• Privacy of your medical information
  • Informed consent to your treatment
  • To refuse treatment 
  • To leave the hospital against medical advice and before being discharged, without any loss of insurance coverage for treatment received. This should be avoided and the last resort after you have given your health care team reasonable and sufficient time to address your concerns.  

For further information see Patient Rights




They are Medical Doctors or Doctors of Osteopathy (MD or DO’s) and usually, but not always, wear long white lab coats with an Identification Badge clearly stating their name and profession. Many hospitals employ hospitalists and intensivists specializing in hospital acute care. These groups rotate days and shifts. Ask for your doctor’s name every day and record it. You may not see the same doctor. 

Interns, Residents, Fellows

Many hospitals are affiliated with a university-based medical school. Residents and Fellows are Medical Doctors (MD). They have graduated from medical school and are receiving further training for a specialty practice such as surgery, radiology, emergency, etc. Chief Residents are Residents in their final year of residency who supervise other Residents and usually are among the most knowledgeable physicians in the hospital. Interns have graduated from medical school but do not yet have a full license to practice medicine unsupervised.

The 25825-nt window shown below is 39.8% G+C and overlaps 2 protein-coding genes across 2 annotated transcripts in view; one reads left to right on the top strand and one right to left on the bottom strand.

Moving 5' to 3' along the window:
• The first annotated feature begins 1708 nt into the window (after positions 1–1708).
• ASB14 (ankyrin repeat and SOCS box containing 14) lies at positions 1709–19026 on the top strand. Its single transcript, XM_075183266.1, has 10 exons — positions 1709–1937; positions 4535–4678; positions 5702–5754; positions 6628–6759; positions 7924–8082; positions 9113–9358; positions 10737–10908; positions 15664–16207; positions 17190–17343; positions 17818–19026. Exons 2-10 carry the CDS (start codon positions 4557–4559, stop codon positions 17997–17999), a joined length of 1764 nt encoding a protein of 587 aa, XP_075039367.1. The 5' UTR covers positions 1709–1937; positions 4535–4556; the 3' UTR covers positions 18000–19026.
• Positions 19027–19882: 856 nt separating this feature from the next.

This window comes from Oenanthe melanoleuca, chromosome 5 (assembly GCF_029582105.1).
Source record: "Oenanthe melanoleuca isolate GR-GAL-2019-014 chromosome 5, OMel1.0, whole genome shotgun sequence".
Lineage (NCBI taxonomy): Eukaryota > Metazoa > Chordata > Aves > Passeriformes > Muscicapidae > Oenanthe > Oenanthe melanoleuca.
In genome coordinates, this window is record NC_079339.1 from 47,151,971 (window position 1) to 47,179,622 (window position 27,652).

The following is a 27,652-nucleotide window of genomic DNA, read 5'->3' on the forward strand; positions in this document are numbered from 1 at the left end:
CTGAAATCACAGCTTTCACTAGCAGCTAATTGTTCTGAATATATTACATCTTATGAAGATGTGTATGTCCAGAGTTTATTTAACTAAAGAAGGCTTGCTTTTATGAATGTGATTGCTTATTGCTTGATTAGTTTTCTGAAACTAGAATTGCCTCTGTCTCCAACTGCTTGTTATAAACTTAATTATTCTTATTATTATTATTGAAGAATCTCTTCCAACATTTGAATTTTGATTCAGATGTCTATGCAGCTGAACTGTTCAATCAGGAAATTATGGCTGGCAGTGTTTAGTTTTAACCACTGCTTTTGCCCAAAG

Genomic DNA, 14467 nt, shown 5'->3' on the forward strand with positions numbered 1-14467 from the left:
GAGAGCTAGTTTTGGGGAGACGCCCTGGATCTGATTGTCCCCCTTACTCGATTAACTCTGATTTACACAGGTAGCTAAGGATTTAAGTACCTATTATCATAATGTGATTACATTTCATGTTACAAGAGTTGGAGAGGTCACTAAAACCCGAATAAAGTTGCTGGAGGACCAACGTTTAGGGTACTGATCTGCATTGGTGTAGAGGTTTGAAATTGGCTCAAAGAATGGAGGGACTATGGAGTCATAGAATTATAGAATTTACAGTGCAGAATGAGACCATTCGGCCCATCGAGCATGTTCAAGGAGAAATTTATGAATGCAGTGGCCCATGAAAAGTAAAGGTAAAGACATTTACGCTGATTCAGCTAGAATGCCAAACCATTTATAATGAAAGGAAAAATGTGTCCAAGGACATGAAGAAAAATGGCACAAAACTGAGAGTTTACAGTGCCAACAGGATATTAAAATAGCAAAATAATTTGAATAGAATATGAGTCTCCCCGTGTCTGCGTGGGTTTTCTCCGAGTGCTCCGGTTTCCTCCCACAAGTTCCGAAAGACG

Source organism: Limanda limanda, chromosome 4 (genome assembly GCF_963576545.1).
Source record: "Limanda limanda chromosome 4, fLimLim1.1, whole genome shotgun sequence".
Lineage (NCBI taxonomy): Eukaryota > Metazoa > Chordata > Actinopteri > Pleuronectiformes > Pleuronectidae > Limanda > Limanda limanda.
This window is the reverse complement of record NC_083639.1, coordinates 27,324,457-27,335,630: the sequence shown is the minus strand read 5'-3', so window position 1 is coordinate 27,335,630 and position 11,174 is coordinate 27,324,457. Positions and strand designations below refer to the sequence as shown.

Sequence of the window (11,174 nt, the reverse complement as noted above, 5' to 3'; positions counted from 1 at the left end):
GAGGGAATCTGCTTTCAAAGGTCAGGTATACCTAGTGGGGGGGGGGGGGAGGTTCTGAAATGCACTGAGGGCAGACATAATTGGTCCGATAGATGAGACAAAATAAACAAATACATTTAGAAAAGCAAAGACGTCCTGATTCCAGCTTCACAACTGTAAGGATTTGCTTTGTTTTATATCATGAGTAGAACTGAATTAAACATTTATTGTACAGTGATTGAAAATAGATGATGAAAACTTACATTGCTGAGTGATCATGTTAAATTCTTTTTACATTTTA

Medical Students

Medical Students have not graduated as medical doctors and wear short white lab coats. They will wear a name badge clearly displaying the affiliated school and the title.  


An attending doctor is a physician who has completed residency and practices medicine in a clinic or hospital in the specialty learned during residency. Attending doctors are usually (but not always) in long white lab coats with an Identification Badge clearly stating their name and profession. An attending doctor typically supervises fellows, residents, interns, medical students, and other practitioners. Often the patient does not meet an attending doctor. (Note: because of the risk of transmitting hospital-acquired bacteria, physicians in some institutions no longer wear white coats with long sleeves).


Many doctors employ Physician Assistants (PA) and/or Advanced Nurse Practitioners (ANP) to assist and expand the practice. They may be in short white lab jackets and will have a hospital badge clearly displaying credentials.  


Nurses are usually in one color, like white or navy, chosen by the nursing staff. Nurses wear a name badge with a large RN or LPN clearly displayed on the name badge. Pediatric nurses may be in a different color and will also always wear a name badge with RN or LPN. Many nurses wear hospital-provided scrub clothing in departments such as the operating room and labor and delivery.  A name badge will be prominently displayed with RN or LPN in these instances as well.  

Support Staff